Anonymous said...

Wu also wants to try to encourage school districts not run by Gypsy Supers or people who aspire to become lucrative Gypsy Supers to actually push the content of CCSS.

If he has been listening to what Brad Frindell is pushing or Bill McCallum among others he is saddened to put it mildly.

Math via learning tasks with no fixed answer is a terrible thing. As is the math curriculum for CCSS funded by the Gates Foundation.

And yes I have seen it.

Student of History
a/k/a invisible serfs collar

SteveH said...

"Brad Frindell"

Do you mean Brad Findell?

If I take out they stuff about "Gypsy Supers" (whatever they are), I get:

"Wu also wants to try to encourage school districts to actually push the content of CCSS."

What's your point, that the content is bad or that he should be pushing something else?

"Math via learning tasks with no fixed answer is a terrible thing."

Yes, that's on the terrible thing list at KTM, but that's nothing new.

"And yes I have seen it."

Seen what, exactly?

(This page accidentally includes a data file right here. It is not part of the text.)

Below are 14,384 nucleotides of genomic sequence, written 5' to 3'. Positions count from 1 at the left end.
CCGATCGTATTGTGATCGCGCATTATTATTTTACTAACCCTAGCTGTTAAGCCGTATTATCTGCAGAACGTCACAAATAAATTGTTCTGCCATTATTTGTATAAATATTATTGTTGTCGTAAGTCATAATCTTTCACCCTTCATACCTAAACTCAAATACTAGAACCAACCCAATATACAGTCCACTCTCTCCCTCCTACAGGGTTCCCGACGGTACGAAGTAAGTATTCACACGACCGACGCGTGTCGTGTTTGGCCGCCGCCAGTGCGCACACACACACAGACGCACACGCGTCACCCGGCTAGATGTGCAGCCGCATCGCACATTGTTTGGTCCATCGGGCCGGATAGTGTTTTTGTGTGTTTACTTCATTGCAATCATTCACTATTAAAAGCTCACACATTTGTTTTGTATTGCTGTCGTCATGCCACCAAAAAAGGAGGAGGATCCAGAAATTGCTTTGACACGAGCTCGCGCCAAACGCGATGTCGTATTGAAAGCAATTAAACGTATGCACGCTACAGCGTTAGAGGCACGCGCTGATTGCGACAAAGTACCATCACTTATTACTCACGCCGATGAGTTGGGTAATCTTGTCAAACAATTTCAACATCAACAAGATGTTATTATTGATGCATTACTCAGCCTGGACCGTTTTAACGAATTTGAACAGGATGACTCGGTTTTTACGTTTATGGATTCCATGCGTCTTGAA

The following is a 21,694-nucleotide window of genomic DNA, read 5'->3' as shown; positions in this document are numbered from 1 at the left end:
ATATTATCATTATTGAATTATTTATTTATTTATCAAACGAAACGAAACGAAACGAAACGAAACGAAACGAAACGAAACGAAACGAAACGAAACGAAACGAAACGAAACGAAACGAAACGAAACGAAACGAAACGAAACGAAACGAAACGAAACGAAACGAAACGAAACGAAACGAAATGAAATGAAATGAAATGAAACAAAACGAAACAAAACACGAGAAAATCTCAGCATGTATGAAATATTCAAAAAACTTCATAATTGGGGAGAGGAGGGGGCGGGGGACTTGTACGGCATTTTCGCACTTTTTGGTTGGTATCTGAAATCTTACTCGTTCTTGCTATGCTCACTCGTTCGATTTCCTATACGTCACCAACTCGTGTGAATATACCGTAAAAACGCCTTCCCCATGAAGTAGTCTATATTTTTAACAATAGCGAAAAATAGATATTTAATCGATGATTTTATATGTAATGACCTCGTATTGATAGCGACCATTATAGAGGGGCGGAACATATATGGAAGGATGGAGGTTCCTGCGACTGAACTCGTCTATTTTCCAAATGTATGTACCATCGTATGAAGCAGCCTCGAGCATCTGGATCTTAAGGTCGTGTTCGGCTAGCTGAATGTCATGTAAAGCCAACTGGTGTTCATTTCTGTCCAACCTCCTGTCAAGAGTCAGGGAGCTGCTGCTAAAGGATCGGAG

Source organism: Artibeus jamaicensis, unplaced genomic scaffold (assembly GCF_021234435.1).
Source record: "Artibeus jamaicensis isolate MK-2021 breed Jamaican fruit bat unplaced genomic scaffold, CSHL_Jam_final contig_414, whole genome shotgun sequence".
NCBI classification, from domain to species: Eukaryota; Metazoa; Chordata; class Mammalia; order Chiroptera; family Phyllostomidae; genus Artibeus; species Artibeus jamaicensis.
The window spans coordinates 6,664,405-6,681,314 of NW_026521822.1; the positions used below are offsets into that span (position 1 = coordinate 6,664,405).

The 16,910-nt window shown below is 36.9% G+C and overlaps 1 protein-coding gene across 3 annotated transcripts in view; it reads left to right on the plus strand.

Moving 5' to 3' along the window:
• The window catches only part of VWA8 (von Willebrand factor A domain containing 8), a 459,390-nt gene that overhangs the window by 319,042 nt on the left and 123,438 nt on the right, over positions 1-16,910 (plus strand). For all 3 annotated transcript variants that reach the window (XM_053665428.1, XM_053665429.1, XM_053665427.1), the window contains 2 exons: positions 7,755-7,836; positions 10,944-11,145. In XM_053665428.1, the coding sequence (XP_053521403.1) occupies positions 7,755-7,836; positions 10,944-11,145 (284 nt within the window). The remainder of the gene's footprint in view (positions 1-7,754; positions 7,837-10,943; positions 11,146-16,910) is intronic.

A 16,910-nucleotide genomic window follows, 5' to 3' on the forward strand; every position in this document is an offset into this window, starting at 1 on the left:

You need to get to the point. You can't wink and nudge about things like David Coleman now heading the College Board. I find his comments interesting, but articles like the one about him in the NYT are poor. Analyze the scenario of what might happen, not just what people say.

Anonymous said...

A Gypsy Super is an administrator who just keeps moving up in salary and job titles promising to promote ever more aggressive forms of radical education reform.

A district still teaching content is suddenly got a new super taking it to Transitional Outcomes Based Education. He stays one or 2 years and then goes off for more money in a bigger district to push the more aggressive transformational OBE. Values and life roles is all the taxpayers get for all those property taxes.

Here's how it works with specifics. Fulton County Georgia is at Traditional OBE and refused to sign onto Race to the Top. Charlotte is at Transitional. Dallas is at Transitional. Cobb County, with over 100,000 students also refuses to sign onto Race to the Top.